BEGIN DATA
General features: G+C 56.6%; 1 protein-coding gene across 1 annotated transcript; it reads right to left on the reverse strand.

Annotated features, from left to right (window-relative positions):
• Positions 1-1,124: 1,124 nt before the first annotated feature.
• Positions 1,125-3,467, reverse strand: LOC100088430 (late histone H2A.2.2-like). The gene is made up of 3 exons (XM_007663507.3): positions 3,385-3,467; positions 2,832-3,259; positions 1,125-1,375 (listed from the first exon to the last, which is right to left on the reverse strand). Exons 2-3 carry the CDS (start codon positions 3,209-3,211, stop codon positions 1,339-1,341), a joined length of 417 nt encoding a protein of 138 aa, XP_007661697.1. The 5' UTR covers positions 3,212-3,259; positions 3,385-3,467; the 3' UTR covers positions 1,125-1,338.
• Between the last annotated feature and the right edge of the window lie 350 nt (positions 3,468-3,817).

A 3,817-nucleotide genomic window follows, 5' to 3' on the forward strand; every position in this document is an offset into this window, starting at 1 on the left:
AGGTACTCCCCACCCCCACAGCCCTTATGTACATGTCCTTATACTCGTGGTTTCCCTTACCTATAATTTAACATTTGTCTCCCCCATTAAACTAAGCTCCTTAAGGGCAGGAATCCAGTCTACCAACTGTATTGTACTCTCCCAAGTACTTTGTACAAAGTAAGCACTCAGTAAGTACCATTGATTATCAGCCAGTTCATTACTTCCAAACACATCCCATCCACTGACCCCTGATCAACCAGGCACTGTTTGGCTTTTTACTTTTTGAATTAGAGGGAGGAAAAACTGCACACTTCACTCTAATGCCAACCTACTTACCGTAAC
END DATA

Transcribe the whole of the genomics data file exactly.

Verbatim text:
General features: G+C 56.6%; 1 protein-coding gene across 1 annotated transcript; it reads right to left on the reverse strand.

Annotated features, from left to right (window-relative positions):
• Positions 1-1,124: 1,124 nt before the first annotated feature.
• Positions 1,125-3,467, reverse strand: LOC100088430 (late histone H2A.2.2-like). The gene is made up of 3 exons (XM_007663507.3): positions 3,385-3,467; positions 2,832-3,259; positions 1,125-1,375 (listed from the first exon to the last, which is right to left on the reverse strand). Exons 2-3 carry the CDS (start codon positions 3,209-3,211, stop codon positions 1,339-1,341), a joined length of 417 nt encoding a protein of 138 aa, XP_007661697.1. The 5' UTR covers positions 3,212-3,259; positions 3,385-3,467; the 3' UTR covers positions 1,125-1,338.
• Between the last annotated feature and the right edge of the window lie 350 nt (positions 3,468-3,817).

A 3,817-nucleotide genomic window follows, 5' to 3' on the forward strand; every position in this document is an offset into this window, starting at 1 on the left:
AGGTACTCCCCACCCCCACAGCCCTTATGTACATGTCCTTATACTCGTGGTTTCCCTTACCTATAATTTAACATTTGTCTCCCCCATTAAACTAAGCTCCTTAAGGGCAGGAATCCAGTCTACCAACTGTATTGTACTCTCCCAAGTACTTTGTACAAAGTAAGCACTCAGTAAGTACCATTGATTATCAGCCAGTTCATTACTTCCAAACACATCCCATCCACTGACCCCTGATCAACCAGGCACTGTTTGGCTTTTTACTTTTTGAATTAGAGGGAGGAAAAACTGCACACTTCACTCTAATGCCAACCTACTTACCGTAAC